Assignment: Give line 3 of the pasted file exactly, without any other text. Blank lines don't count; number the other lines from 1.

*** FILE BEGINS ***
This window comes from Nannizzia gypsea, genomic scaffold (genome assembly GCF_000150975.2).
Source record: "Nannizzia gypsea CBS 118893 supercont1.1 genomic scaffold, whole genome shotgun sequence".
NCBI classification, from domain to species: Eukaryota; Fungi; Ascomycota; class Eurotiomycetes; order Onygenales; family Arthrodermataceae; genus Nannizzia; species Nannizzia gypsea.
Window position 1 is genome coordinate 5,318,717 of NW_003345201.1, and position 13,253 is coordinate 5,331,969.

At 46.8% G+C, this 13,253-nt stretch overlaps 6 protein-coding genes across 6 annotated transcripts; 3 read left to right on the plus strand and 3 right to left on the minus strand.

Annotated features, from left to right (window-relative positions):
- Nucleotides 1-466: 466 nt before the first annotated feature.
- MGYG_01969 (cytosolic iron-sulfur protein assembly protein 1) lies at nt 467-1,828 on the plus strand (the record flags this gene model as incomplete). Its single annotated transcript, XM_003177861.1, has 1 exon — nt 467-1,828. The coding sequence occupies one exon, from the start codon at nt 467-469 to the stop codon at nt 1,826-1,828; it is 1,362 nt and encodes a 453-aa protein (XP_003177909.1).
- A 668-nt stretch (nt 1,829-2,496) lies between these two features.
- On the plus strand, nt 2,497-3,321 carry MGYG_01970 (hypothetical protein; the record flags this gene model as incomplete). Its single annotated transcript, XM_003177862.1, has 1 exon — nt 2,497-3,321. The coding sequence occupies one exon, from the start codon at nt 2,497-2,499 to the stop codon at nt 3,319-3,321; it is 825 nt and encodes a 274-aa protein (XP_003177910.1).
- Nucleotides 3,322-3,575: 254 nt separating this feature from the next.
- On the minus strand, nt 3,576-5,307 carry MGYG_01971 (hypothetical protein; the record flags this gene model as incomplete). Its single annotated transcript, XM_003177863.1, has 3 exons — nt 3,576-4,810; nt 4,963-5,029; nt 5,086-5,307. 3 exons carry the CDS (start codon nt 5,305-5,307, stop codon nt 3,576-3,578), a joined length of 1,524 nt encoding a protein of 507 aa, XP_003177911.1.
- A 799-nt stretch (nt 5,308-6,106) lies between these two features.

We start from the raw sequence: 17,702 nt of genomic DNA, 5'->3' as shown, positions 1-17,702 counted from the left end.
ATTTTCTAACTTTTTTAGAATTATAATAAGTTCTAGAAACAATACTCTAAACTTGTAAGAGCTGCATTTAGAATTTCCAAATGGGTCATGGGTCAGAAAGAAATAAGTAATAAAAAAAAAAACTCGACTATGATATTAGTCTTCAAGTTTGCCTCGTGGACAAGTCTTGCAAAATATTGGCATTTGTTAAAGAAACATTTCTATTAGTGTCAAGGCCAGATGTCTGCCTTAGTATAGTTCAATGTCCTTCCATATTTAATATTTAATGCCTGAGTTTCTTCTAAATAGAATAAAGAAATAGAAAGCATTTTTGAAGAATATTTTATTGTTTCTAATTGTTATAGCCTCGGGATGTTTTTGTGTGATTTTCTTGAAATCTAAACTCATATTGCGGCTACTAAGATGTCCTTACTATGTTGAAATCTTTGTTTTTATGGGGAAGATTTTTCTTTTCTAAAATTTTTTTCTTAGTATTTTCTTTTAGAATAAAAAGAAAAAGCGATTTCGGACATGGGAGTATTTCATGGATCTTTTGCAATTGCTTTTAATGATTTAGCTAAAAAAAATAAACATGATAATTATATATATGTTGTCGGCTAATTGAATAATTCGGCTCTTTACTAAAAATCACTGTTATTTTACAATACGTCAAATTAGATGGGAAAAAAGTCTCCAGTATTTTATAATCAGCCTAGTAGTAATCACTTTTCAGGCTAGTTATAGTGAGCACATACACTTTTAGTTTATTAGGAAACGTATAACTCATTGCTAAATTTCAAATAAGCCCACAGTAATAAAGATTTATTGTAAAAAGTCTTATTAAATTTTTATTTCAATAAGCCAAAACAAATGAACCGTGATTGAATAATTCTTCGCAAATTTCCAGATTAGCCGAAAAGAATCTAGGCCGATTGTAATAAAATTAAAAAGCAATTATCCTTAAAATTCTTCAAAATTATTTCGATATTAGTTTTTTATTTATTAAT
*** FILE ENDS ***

NCBI classification, from domain to species: Eukaryota; Fungi; Ascomycota; class Eurotiomycetes; order Onygenales; family Arthrodermataceae; genus Nannizzia; species Nannizzia gypsea.